Banks are using blockchains to reform the expensive bond market

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A growing number of banks are experimenting with issuing bonds on blockchains, which they believe could revolutionize an asset class that has lagged behind in adopting new technologies.

Blockchain – the digital ledger that records and verifies transactions and supports cryptocurrencies like Bitcoin – has the potential to streamline the process of selling new debt, resulting in significant cost savings, bankers say.

“I think blockchain has a real future in debt markets,” said Sean Taor, head of European debt markets at RBC. “When you can use blockchain from start to finish, you take out a lot of costs, a lot of counterparty and settlement risk.”

In April, the European Investment Bank raised € 100 million from a two-year bond registered on the Ethereum blockchain network in the first transaction of its kind involving a banking consortium. The deal came three years after the World Bank sold the first bond created and managed with blockchain.

Singapore-based food manufacturer Olam International sold a bond last year through HSBC’s blockchain-based settlement platform, while JPMorgan also tested the use of blockchain technology to issue financial instruments.

For the issuer, the motivation is obvious. According to a study by the German fintech company Cashlink from last year, the use of blockchain technology could save at least 35 percent of the costs associated with the issue over the life cycle of a bond by automating processes such as sending e-mails and manual updates become the bond documentation. The use of blockchain could also reduce the number of intermediaries involved in the process – for example, the bonds would no longer have to be registered with a central securities depository.

A similar 2019 study by HSBC that looked at the green bond market – where a public ledger would help streamline the process of tracking the use of the bond’s proceeds – found much larger savings of up to 90 percent .

Bonds issued by blockchain are not denominated in cryptocurrencies, but they use the same underlying technology to match orders from different systems, record and update ownership of the asset, and allow the transaction to be processed without extensive manual cross-checks. Instead of taking the usual three days, money can flow seamlessly to the issuer once the bond is valued.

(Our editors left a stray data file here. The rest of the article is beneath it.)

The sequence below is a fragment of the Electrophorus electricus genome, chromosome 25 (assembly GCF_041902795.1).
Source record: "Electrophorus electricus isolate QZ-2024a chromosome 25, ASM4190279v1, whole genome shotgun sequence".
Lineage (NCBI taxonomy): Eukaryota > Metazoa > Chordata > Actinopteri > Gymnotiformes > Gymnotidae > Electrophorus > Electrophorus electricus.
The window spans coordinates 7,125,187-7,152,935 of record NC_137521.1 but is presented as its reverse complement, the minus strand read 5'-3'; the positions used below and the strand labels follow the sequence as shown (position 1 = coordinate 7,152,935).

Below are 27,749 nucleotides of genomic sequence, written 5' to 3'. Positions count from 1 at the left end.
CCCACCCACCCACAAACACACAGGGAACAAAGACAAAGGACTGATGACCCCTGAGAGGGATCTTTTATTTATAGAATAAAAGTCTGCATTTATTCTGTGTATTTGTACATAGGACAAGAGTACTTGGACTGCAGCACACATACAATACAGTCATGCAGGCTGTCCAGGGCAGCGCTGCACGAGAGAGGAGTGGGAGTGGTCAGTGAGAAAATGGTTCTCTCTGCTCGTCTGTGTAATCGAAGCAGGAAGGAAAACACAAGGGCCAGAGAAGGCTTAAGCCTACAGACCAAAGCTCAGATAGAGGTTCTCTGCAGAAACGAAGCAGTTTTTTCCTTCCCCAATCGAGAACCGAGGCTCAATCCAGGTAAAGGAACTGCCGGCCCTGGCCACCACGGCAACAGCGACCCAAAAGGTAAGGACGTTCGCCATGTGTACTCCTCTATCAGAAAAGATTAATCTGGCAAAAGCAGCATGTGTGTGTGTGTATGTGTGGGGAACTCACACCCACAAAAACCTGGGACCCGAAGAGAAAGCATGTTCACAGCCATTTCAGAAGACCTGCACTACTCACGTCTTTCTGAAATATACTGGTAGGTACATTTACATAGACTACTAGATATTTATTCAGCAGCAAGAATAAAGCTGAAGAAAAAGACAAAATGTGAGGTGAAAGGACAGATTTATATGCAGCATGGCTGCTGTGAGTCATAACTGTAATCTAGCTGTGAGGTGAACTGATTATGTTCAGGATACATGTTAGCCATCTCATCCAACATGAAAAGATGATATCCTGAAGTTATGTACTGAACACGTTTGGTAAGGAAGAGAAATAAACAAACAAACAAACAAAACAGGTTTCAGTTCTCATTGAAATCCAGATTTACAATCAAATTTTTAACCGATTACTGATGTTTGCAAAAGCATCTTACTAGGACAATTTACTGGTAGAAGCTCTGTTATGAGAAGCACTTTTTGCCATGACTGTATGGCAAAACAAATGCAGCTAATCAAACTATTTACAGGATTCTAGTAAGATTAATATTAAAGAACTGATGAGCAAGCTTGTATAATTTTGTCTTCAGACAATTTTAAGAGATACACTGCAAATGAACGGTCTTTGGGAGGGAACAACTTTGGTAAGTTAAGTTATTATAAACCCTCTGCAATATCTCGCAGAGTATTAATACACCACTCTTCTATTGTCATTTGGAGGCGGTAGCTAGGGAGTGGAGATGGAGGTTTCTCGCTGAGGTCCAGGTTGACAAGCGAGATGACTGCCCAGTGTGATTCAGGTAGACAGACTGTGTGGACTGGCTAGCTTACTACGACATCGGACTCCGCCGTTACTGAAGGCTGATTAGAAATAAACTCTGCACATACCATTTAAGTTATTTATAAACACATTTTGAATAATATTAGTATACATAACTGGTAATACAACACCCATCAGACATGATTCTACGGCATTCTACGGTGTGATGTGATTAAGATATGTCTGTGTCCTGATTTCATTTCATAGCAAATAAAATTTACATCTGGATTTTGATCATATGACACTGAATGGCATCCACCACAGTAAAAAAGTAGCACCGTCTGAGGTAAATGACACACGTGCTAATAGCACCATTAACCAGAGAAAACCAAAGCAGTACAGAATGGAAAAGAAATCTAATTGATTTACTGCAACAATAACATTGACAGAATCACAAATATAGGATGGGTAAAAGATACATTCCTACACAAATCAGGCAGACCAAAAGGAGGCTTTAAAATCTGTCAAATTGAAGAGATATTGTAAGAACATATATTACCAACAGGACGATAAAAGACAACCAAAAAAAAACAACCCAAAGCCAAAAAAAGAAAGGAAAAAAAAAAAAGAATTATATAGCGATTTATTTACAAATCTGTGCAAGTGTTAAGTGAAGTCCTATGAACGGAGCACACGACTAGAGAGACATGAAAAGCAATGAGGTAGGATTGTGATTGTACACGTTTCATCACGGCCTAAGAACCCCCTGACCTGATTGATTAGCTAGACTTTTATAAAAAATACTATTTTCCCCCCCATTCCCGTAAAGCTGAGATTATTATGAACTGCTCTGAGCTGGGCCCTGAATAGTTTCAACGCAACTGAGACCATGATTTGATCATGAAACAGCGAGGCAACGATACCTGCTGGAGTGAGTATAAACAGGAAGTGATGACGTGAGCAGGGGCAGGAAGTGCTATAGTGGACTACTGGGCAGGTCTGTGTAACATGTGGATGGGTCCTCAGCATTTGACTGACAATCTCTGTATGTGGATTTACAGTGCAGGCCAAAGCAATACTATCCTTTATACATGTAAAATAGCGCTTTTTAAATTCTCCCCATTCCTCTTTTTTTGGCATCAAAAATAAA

“It’s essentially a glorified database,” said Matthew McDermott, head of digital assets at Goldman Sachs, one of the banks that worked with Santander and Société Générale on the EIB deal. “This technology reduces the number of intermediaries involved in a given transaction.”

The bank had more than 100 one-on-one meetings with investors and would-be issuers about the potential use of blockchain because of the interest generated by this transaction, McDermott said.

Blockchain also provides a way to easily locate current bondholders – often a tricky task in the relatively fragmented world of fixed income, where bonds are often traded directly “over the counter” rather than on centralized exchanges.

Kevin McPartland, director of market structure at Coalition Greenwich, said billions of dollars have been poured into research to help traders find debt securities to buy or sell. “A universal database of who owns what, at least in theory, avoids the need,” he said.

Issuers would also find it much easier to communicate with investors – for example, some bonds contain clauses that allow bondholders to sell back to the company if it changes hands.

In addition, banks could also save money on fees charged by trading venues and allow trades to be negotiated without disclosing data to the rest of the market.

By removing some of the barriers to participation in the bond markets, blockchain technologies could eventually open them up to much smaller players, said Denis Coleman, co-head of the global finance group at Goldman Sachs See the democratization of bond markets, ”he said.

The HSBC report, co-authored by the Sustainable Digital Finance Alliance, recommended setting up “DIY” bond platforms on blockchain that would allow smaller businesses to enter debt markets with minimal fixed costs.

Some of the claims about its potential could be exaggerated, McPartland said. The massive investments needed to change the systems that support debt markets are likely to come slowly, and regulators will not necessarily approve it, he argued.

“Distributed ledgers will play a role in making markets more liquid and transparent,” he added. “But some of it is just hype about a new technology. I’m not sure if it’s as revolutionary as it is sometimes portrayed. “

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